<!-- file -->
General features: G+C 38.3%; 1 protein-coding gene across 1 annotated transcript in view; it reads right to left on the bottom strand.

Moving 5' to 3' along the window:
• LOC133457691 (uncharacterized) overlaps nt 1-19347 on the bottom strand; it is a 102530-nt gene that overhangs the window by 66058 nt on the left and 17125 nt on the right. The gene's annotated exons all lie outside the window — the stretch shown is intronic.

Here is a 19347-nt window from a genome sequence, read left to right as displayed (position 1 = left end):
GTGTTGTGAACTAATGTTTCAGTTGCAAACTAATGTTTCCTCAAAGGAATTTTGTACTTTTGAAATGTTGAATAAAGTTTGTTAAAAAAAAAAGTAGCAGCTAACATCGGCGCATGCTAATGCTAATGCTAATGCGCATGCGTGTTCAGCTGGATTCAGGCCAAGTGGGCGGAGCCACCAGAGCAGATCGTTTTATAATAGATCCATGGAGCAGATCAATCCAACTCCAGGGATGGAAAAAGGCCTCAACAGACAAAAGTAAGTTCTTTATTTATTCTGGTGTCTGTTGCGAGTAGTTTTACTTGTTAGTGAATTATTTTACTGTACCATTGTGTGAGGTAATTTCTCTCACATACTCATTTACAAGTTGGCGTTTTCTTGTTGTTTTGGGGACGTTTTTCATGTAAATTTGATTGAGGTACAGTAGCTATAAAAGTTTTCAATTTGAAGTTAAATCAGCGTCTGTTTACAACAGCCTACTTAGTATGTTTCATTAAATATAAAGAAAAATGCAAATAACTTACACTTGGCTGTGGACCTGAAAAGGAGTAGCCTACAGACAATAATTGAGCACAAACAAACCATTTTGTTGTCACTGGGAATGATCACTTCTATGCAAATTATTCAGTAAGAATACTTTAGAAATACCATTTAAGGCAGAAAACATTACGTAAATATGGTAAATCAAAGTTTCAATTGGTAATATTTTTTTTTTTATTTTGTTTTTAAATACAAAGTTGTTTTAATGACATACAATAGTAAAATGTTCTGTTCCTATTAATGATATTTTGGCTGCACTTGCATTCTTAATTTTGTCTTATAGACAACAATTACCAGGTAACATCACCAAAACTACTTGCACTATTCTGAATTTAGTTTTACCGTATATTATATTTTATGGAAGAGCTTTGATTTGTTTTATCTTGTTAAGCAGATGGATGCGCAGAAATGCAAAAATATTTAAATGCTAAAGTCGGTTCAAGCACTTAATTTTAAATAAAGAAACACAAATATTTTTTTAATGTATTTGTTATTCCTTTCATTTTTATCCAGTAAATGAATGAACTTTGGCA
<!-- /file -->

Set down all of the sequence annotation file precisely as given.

General features: G+C 38.3%; 1 protein-coding gene across 1 annotated transcript in view; it reads right to left on the bottom strand.

Moving 5' to 3' along the window:
• LOC133457691 (uncharacterized) overlaps nt 1-19347 on the bottom strand; it is a 102530-nt gene that overhangs the window by 66058 nt on the left and 17125 nt on the right. The gene's annotated exons all lie outside the window — the stretch shown is intronic.

Here is a 19347-nt window from a genome sequence, read left to right as displayed (position 1 = left end):
GTGTTGTGAACTAATGTTTCAGTTGCAAACTAATGTTTCCTCAAAGGAATTTTGTACTTTTGAAATGTTGAATAAAGTTTGTTAAAAAAAAAAGTAGCAGCTAACATCGGCGCATGCTAATGCTAATGCTAATGCGCATGCGTGTTCAGCTGGATTCAGGCCAAGTGGGCGGAGCCACCAGAGCAGATCGTTTTATAATAGATCCATGGAGCAGATCAATCCAACTCCAGGGATGGAAAAAGGCCTCAACAGACAAAAGTAAGTTCTTTATTTATTCTGGTGTCTGTTGCGAGTAGTTTTACTTGTTAGTGAATTATTTTACTGTACCATTGTGTGAGGTAATTTCTCTCACATACTCATTTACAAGTTGGCGTTTTCTTGTTGTTTTGGGGACGTTTTTCATGTAAATTTGATTGAGGTACAGTAGCTATAAAAGTTTTCAATTTGAAGTTAAATCAGCGTCTGTTTACAACAGCCTACTTAGTATGTTTCATTAAATATAAAGAAAAATGCAAATAACTTACACTTGGCTGTGGACCTGAAAAGGAGTAGCCTACAGACAATAATTGAGCACAAACAAACCATTTTGTTGTCACTGGGAATGATCACTTCTATGCAAATTATTCAGTAAGAATACTTTAGAAATACCATTTAAGGCAGAAAACATTACGTAAATATGGTAAATCAAAGTTTCAATTGGTAATATTTTTTTTTTTATTTTGTTTTTAAATACAAAGTTGTTTTAATGACATACAATAGTAAAATGTTCTGTTCCTATTAATGATATTTTGGCTGCACTTGCATTCTTAATTTTGTCTTATAGACAACAATTACCAGGTAACATCACCAAAACTACTTGCACTATTCTGAATTTAGTTTTACCGTATATTATATTTTATGGAAGAGCTTTGATTTGTTTTATCTTGTTAAGCAGATGGATGCGCAGAAATGCAAAAATATTTAAATGCTAAAGTCGGTTCAAGCACTTAATTTTAAATAAAGAAACACAAATATTTTTTTAATGTATTTGTTATTCCTTTCATTTTTATCCAGTAAATGAATGAACTTTGGCA